North Carolina’s Democratic members of Congress and two faith-based organizations have sent a letter to top Republicans in the state urging them to condemn Lt. Gov. Mark Robinson for his recently documented comments that they called “antisemitic and hate-filled rhetoric” that also questioned the validity of the Holocaust.
Robinson, who is running for governor in 2024, has a well-documented reputation for volatile orations against various groups, including members of the LGBTQ, and Black communities, and a report published earlier this month by the Jewish Insider news site describes comments made by Robinson on social media to be “racist” and “antisemitic” and “border on denial of the Holocaust.”
That report inspired six of the seven Democrats representing North Carolina in the U.S. House to cosign a letter addressed sent Monday to Michael Whatley, chair of the North Carolina Republican Party, state Senate Leader Phil Berger (R-Rockingham) and House Speaker Tim Moore (R-Cleveland), asking them to “put partisanship aside to act in good conscience and strongly condemn his statements.
“His inflammatory statements invoke harmful stereotypes and conspiracy theories, downplay the Holocaust, and denigrate entire groups of human beings. They are not just deeply troubling, but downright dangerous. Lieutenant Governor Robinson has repeatedly used his platform to target vulnerable populations,” the letter read in part.
“Jewish communities here in North Carolina are already experiencing a swell of discrimination, threats, and acts of violence. Hate crimes are up in the state. His venomous words will undoubtedly exacerbate episodes of hate and extremism that will not just threaten the Jewish Community, but all North Carolinians.”
The letter was signed by U.S. Rep. Kathy Manning (D-Greensboro), one of 33 Jewish members of Congress, and her colleagues Valerie Foushee (D-Durham), Alma Adams (D-Charlotte), Jeff Jackson (D-Charlotte), Wiley Nickel (D-Cary) and Deborah Ross (D-Raleigh), along with NC Democratic Chair Anderson Clayton and the Democratic Majority For Israel and the North Carolina Jewish Clergy Association.
Response from opponents in governor’s race
Robinson’s comments also have drawn fiery retorts from his opponents for the GOP nomination – state Treasurer Dale Folwell and former U.S. Rep. Mark Walker – along with Democratic candidate Josh Stein, who is Jewish.
Walker, who had been interviewed by the Jewish Insider for a follow-up published a week after the initial report, told WGHP that he is “saddened to see the continuing antisemitic comments and strongly condemn them. Frankly, Mr. Robinson’s affinity to talk repeatedly about Hitler and the Nazis is puzzling, much like his defense of Bill Cosby and Harvey Weinstein for their ‘so-called sex crimes’ while blaming the Illuminati for a ‘leftist plot’ against them.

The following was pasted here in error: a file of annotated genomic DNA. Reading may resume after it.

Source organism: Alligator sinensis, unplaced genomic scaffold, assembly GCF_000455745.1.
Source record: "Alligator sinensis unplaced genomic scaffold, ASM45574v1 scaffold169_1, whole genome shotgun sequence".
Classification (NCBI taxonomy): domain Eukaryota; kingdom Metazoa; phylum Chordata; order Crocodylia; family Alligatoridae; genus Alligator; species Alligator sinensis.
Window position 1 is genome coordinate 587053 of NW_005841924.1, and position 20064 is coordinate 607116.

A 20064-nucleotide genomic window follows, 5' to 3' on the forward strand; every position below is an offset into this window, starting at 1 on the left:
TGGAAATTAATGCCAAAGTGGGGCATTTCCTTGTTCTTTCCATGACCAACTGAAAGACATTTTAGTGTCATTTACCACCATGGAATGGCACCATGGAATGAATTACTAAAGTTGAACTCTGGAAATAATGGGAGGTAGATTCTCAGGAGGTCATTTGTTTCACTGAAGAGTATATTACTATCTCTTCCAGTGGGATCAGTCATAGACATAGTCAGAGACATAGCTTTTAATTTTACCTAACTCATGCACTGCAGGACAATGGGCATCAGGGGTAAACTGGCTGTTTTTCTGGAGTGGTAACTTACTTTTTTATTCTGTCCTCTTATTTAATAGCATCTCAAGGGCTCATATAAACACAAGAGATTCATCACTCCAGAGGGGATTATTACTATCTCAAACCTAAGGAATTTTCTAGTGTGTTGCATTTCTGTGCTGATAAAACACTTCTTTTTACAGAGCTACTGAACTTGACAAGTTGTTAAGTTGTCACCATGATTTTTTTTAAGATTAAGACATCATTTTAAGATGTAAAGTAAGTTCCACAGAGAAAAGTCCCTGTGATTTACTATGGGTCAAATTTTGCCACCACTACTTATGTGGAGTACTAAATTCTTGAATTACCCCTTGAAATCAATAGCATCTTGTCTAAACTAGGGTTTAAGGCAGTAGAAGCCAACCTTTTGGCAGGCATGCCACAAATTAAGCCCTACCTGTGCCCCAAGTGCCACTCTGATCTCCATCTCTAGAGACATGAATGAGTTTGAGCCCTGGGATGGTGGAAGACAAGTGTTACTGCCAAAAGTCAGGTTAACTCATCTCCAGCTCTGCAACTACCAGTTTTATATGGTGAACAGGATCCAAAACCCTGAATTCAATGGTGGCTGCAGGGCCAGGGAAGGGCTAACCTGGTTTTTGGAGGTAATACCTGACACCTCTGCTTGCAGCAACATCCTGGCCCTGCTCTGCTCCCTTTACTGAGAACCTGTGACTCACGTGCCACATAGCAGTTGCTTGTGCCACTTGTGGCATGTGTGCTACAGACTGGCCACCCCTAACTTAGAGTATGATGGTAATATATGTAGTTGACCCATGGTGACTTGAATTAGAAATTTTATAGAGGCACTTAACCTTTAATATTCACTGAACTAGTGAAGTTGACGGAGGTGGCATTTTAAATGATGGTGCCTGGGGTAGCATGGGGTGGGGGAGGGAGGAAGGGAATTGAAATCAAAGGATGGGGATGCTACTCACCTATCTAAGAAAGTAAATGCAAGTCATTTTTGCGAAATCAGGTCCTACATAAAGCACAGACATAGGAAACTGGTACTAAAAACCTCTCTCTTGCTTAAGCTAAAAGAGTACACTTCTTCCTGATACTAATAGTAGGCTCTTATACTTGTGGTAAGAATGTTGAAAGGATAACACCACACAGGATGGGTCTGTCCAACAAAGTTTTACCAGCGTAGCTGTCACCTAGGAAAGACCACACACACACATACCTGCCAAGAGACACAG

“I don’t believe the majority of North Carolinians are going to support any candidate that attacks the various communities throughout our state evidenced by the fact that Mr. Robinson is already trailing female voters by a large margin. I am proud of my record and strong conservative positions, but my first instincts are to build bridges, not to burn them.“
Folwell, treasurer since 2017 and a member of the General Assembly before that, said in a text message to WGHP: “It’s rare that you apply for a job and know who the other applicants are. Applying to be the leader of NC is tough business. Our campaign and governorship will be about my story, results and decency.
“Insults are the reason that the Republican Party is number 3 in NC. Citizens are saying stop with their hands with their feet. Most North Carolinians aren’t affiliated with either team.”
Said Stein, who has been attorney general since 2017: “The Lieutenant Governor’s hateful words are inexcusable. We are all children of God, and no one should be targeted because of who they are. We need leaders who fight to protect all North Carolinians.”
“This letter is nothing more than a cheap and dishonest political stunt,” Mike Lonergan, communications director, Mark Robinson for Governor, said in an email to WGHP. “Every one of these pandering Democrat politicians voted for Hakeem Jeffries to lead their caucus, and he has a long history of making and defending racist and antisemitic speech. If they were truly concerned about antisemitic rhetoric, they would apologize for their vote to make Jeffries the House Democrat leader and condemn his hateful speech.”
A spokesperson for Whatley had referred questions about the letter to Robinson’s campaign. Spokespersons for Berger and Moore did not respond immediately to emails seeking comment.
What he said
Jewish Insider’s report on July 7 delineated several of Robinson’s posts on social media, most of them before he was elected lieutenant governor in 2020 in his first political race.